EL CENTRO – On Tuesday, September 23, the Board of Supervisors listened to Imperial County Fire Chief, Tony Rohoutas, Jr., report on bringing firework use and the sales of fireworks back to the unincorporated areas of the county.
Rohoutas reminded the room the law forbidding fireworks in the county came because of the extensive damage caused by the careless use next to haystacks over the 4th of July holidays during the years of 2004 – 2006. In response, the board shut down the use and sales of fireworks in the county.
Board CEO, Ralph Cordova, said it was worst on windy nights after watching the Freedom Fest’s firework’s display, people would use haystacks to block the wind. “I remember being told that within three minutes that stack of hay was up in flames.”
Also fire damage occurred along the New River brush and the brush next to the Rio Bend R.V. Resort.
Now the board is bringing the subject back after 5 of the 7 cities allow the sale and use of fireworks within their jurisdiction.
Rohoutas said the county fire numbers continue to improve with the ban in place. Each year fewer fires are reported as a result of fireworks. “Also within the report I submitted researching the data, it shows the majority of counties do not allow fireworks in their unincorporated areas.”
Michael Kelley, District 3, said, “That’s because the majority of their unincorporated areas are forests, ours is desert and sand.”
Another weight the county must measure if allowing fireworks are 4,597 square miles of county that must be covered by law enforcement. The Chief said Imperial County is vastly underserved with not enough manpower to cover that area on the days surrounding the 4th.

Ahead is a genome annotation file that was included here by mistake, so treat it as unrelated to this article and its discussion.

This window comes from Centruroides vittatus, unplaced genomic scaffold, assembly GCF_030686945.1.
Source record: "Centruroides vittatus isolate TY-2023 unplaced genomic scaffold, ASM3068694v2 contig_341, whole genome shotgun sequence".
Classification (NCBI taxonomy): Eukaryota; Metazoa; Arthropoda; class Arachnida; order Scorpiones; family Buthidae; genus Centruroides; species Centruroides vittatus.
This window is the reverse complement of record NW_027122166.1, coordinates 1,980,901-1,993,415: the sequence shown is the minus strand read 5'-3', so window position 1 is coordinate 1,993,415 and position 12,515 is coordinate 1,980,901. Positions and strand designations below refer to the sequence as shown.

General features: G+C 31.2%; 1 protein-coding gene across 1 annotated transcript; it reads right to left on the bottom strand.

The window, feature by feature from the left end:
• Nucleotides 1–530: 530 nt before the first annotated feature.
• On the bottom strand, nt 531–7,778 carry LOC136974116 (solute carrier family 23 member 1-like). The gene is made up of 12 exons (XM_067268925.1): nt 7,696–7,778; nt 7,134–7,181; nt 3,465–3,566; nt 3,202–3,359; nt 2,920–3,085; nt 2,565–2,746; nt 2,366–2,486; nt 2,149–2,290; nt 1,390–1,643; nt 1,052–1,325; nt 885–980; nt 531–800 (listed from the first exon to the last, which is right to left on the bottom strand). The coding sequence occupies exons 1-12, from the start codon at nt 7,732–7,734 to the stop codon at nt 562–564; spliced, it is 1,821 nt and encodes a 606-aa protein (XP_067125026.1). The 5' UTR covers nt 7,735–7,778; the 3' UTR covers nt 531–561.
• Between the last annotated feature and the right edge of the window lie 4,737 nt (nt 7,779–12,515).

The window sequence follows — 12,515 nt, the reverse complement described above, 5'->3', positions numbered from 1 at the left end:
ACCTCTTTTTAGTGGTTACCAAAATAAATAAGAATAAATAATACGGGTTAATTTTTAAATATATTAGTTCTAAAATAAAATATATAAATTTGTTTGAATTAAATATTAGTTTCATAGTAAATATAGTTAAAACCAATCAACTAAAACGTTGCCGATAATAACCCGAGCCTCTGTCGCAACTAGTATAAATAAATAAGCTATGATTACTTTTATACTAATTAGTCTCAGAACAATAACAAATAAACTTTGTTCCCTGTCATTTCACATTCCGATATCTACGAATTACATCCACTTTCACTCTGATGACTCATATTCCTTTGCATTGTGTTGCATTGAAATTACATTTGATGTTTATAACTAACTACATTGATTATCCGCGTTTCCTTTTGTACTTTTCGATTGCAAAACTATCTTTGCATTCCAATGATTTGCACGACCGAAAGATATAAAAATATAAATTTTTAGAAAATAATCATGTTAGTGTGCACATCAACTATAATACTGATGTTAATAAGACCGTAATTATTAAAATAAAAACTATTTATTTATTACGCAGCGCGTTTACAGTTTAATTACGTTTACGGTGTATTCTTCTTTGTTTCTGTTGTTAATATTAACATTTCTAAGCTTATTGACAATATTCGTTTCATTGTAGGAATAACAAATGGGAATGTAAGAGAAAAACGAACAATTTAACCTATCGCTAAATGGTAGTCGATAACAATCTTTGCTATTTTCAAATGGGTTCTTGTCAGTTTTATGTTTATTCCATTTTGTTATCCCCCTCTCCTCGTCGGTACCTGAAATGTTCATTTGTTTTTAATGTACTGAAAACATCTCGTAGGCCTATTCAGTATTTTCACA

Cordova said the costs would include mandatory overtime for every fireman on their payroll over that holiday to ensure the public remains safe.
Because the holiday is a ‘great American Heritage’ according to Michael Kelley, and everyone likes to celebrate the country’s birthday, he made a motion for the matter to come back for further consideration. Kelley thought the sale of fireworks could remain banned, letting the cities monitor the sales and the use in the county could be limited to personal property or have written permission from the owner to set off fireworks.
Ryan Kelley, District 4, said that the majority of sales in the cities are by non-profit organizations. He said, “If the county begins allowing sales, that might deduct from funds raised by the non-profits.”
County Counsel, Michael Rood, was directed to write up an ordinance reflecting the ideas mentioned. However, this would not be the first reading, just further discussion.
The agricultural community would be notified so their voice could be heard at the next firework discussion.